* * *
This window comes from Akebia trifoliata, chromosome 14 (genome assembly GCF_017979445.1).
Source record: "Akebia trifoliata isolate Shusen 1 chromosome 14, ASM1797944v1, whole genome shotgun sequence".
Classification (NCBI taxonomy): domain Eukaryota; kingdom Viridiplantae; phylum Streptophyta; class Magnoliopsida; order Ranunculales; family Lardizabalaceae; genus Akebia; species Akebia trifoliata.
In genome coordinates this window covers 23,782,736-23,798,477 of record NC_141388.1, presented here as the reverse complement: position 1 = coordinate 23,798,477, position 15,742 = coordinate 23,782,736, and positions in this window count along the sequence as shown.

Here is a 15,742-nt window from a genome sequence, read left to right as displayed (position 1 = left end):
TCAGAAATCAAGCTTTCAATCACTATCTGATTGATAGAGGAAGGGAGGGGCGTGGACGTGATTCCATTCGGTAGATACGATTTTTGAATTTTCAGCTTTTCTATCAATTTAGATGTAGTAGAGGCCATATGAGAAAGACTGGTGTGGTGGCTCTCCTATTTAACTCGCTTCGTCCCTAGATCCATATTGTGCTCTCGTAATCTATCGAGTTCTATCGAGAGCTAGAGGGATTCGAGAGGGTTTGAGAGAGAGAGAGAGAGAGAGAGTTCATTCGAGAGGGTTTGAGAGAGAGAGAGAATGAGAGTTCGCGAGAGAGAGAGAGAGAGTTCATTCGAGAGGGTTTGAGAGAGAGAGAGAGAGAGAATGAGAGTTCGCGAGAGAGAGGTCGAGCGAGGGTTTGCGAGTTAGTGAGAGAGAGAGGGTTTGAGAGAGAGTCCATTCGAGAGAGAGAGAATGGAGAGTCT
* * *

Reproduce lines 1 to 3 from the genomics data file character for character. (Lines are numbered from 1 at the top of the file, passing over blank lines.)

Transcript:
This window comes from Akebia trifoliata, chromosome 14 (genome assembly GCF_017979445.1).
Source record: "Akebia trifoliata isolate Shusen 1 chromosome 14, ASM1797944v1, whole genome shotgun sequence".
Classification (NCBI taxonomy): domain Eukaryota; kingdom Viridiplantae; phylum Streptophyta; class Magnoliopsida; order Ranunculales; family Lardizabalaceae; genus Akebia; species Akebia trifoliata.